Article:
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Risk assessment

Try our Risk Assessment Tool
Risk assessment is very topical in the modern world. All organizations need to manage risks but the good news is that many of the risks that face organizations on a daily basis are those that are within their own control. Few organizations have adopted a structured approach to risk assessment. Risk assessment does not necessarily require sophisticated tools. They can be conducted simply by asking some key questions. Even for those events that are outside your control, there are steps you can take to avoid, contain or reduce adverse impact on the organization.

Our Process Transformation Tool is a powerful instrument for carrying out risk assessment and designing processes that manages risk. If your management team has difficulty answering the questions below, our Process Transformation Tool might help you improve your organization's approach to risk assessment

If you were to ask your management team about risk, would it know:

  • What factors affect the organization's ability to accomplish its mission or its objectives

  • What provisions had been made to contain, reduce or control risk?

  • In which processes were these controls installed?

  • How the effectiveness of these provisions is being measured?

  • What recent changes have been made to these processes to improve their robustness in preventing the risk having a detrimental effect on the business?

If you were also to ask your management team about the provisions it has made to mitigate against risk would it be able to explain what provisions had been taken to safeguard the organization from:

  • Attack by competitors, disgruntled employees, computer viruses?

  • Loosing customers, suppliers, employees, reputation

  • Decline in orders, revenue, profit, market share

  • Dissatisfying customers, shareholders, employees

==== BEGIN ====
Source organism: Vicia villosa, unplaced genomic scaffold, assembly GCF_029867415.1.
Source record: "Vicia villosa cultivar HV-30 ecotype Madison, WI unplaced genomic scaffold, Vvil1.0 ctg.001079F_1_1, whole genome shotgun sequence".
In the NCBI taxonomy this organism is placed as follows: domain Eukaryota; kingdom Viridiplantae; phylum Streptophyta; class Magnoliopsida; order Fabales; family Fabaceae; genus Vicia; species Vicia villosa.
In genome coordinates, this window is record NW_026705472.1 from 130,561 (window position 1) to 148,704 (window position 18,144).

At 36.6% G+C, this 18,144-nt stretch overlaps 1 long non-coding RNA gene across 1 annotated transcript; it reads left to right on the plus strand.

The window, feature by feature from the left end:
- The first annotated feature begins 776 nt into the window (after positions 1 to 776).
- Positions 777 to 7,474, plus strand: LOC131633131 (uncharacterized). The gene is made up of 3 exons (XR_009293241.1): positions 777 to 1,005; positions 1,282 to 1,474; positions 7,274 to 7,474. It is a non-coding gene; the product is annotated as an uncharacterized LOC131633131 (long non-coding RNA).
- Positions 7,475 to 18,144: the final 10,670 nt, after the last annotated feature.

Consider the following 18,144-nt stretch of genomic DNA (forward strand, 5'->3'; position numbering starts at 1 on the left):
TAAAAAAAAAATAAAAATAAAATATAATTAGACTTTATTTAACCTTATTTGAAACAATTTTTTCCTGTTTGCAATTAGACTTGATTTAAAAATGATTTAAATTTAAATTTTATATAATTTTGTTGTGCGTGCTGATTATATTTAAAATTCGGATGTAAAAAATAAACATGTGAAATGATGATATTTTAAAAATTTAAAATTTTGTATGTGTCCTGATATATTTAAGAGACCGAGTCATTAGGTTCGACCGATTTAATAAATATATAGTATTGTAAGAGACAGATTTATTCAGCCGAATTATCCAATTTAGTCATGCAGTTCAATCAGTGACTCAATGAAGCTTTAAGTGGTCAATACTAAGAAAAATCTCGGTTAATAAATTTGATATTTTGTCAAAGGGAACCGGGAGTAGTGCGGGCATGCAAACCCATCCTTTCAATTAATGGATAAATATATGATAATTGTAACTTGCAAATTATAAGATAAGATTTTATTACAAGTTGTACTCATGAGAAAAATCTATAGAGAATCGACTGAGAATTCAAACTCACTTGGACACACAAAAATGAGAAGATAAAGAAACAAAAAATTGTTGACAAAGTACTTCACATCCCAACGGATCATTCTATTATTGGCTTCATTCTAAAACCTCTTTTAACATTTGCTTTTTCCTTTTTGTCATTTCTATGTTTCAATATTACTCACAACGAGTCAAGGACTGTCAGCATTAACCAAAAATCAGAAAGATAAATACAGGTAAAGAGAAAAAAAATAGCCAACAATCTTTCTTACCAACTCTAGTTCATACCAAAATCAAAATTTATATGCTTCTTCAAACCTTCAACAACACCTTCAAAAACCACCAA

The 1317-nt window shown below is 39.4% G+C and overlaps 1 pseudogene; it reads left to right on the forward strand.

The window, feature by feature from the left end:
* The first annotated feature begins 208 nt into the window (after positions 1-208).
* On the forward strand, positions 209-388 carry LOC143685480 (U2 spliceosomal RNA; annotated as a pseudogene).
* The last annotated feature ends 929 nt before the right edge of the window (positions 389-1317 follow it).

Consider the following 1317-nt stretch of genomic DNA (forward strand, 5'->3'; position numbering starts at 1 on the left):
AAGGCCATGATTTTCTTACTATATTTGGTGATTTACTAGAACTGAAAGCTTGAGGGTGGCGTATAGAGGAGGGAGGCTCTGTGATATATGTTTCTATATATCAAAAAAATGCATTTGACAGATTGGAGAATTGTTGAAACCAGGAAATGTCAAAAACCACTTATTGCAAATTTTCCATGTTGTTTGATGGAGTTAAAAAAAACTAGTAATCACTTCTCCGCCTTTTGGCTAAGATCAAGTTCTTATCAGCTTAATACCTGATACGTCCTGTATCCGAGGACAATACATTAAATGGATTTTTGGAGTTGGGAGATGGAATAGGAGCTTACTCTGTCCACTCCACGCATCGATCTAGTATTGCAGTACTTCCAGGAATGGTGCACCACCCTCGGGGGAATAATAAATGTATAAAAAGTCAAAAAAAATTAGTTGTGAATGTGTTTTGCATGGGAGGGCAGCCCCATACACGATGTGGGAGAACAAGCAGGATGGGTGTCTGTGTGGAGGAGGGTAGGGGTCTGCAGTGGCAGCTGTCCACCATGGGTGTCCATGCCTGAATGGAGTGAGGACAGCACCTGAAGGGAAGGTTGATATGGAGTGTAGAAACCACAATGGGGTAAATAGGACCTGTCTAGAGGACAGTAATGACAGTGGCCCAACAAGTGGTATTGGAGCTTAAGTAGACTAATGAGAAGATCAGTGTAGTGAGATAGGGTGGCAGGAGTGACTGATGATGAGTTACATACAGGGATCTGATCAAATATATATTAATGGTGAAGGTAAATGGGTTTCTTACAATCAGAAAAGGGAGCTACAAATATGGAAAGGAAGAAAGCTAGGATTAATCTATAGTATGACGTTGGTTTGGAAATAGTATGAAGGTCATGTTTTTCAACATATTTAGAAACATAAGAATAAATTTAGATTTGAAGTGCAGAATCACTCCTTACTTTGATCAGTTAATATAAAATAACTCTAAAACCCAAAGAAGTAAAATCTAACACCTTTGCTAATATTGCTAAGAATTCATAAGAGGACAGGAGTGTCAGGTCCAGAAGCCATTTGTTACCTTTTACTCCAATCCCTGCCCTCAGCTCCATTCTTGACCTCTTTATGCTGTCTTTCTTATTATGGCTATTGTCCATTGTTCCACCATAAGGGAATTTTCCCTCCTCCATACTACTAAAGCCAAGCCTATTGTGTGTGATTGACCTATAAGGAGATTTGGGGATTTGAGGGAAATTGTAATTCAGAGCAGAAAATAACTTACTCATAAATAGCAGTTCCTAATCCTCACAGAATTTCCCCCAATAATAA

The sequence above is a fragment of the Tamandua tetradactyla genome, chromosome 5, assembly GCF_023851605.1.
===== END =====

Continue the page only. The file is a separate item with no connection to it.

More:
• Prosecution by regulators, customers, employees

  • Delayed delivery

  • Delayed receipt of product or payment

  • Hazards injurious to health of personnel and/or the environment

  • Accidents to personnel and equipment

  • Breakdown of equipment, plant, machinery, relationships

  • Disruption to business continuity by computer failure, loss of information, strikes, weather.

Certain techniques can identify potential risks and assist in their elimination, reduction or control if the provisions are built into process design. Many rules and regulations or requirements have their roots in the elimination of failures, disasters, accidents and the like. When such requirements are imposed upon us we sometimes forget what risk they were intended to prevent from happening. Often The risk is not present in our organization or its probability of occurrence is negligible, but the requirements are imposed just the same. By working backwards from the requirement, a relevance analysis would establish what it was designed to accomplish, the probability of this event happening in the organization and what impact it would have it is did happen. A common example is the raft of requirements in ISO 9001 on document control. Why so many requirements when in a computerized environment, document control is a given? Why would anyone want to use an unauthorized document? The use of Intranets has made this requirement obsolete. The requirements appear more relevant to an age when information was produced on a typewriter and documents were distributed manually. While computerization may have solved some of the issues concerned with controlling paper documents, it has brought in new risks such as computer viruses and data security threats.

 

If you would like to know more about our approach to Risk Assessment try out our Risk Assessment Tool or contact us

 

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Last amended 24/08/2013
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